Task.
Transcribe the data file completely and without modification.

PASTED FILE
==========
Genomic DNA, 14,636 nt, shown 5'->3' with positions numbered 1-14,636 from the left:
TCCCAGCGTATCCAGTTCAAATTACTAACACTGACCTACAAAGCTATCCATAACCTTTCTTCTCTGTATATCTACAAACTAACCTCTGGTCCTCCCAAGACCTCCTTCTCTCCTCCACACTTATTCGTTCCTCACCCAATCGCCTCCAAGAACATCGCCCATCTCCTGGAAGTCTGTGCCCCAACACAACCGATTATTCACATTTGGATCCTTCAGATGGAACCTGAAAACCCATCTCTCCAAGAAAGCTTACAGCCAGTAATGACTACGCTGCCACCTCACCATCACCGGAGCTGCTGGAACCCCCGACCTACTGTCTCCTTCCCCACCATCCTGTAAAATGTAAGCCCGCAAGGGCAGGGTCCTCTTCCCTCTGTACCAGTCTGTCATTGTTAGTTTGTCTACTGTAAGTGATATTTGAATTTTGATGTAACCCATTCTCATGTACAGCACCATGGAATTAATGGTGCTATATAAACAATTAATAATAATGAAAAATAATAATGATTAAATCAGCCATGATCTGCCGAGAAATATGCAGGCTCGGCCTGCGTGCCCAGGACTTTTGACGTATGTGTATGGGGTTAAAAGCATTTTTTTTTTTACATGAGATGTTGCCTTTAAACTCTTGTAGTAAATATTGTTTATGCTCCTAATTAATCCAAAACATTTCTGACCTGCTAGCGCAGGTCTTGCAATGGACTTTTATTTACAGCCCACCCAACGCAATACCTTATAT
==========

Genomic DNA, 14,636 nt, shown 5'->3' with positions numbered 1-14,636 from the left:
TCCCAGCGTATCCAGTTCAAATTACTAACACTGACCTACAAAGCTATCCATAACCTTTCTTCTCTGTATATCTACAAACTAACCTCTGGTCCTCCCAAGACCTCCTTCTCTCCTCCACACTTATTCGTTCCTCACCCAATCGCCTCCAAGAACATCGCCCATCTCCTGGAAGTCTGTGCCCCAACACAACCGATTATTCACATTTGGATCCTTCAGATGGAACCTGAAAACCCATCTCTCCAAGAAAGCTTACAGCCAGTAATGACTACGCTGCCACCTCACCATCACCGGAGCTGCTGGAACCCCCGACCTACTGTCTCCTTCCCCACCATCCTGTAAAATGTAAGCCCGCAAGGGCAGGGTCCTCTTCCCTCTGTACCAGTCTGTCATTGTTAGTTTGTCTACTGTAAGTGATATTTGAATTTTGATGTAACCCATTCTCATGTACAGCACCATGGAATTAATGGTGCTATATAAACAATTAATAATAATGAAAAATAATAATGATTAAATCAGCCATGATCTGCCGAGAAATATGCAGGCTCGGCCTGCGTGCCCAGGACTTTTGACGTATGTGTATGGGGTTAAAAGCATTTTTTTTTTTACATGAGATGTTGCCTTTAAACTCTTGTAGTAAATATTGTTTATGCTCCTAATTAATCCAAAACATTTCTGACCTGCTAGCGCAGGTCTTGCAATGGACTTTTATTTACAGCCCACCCAACGCAATACCTTATAT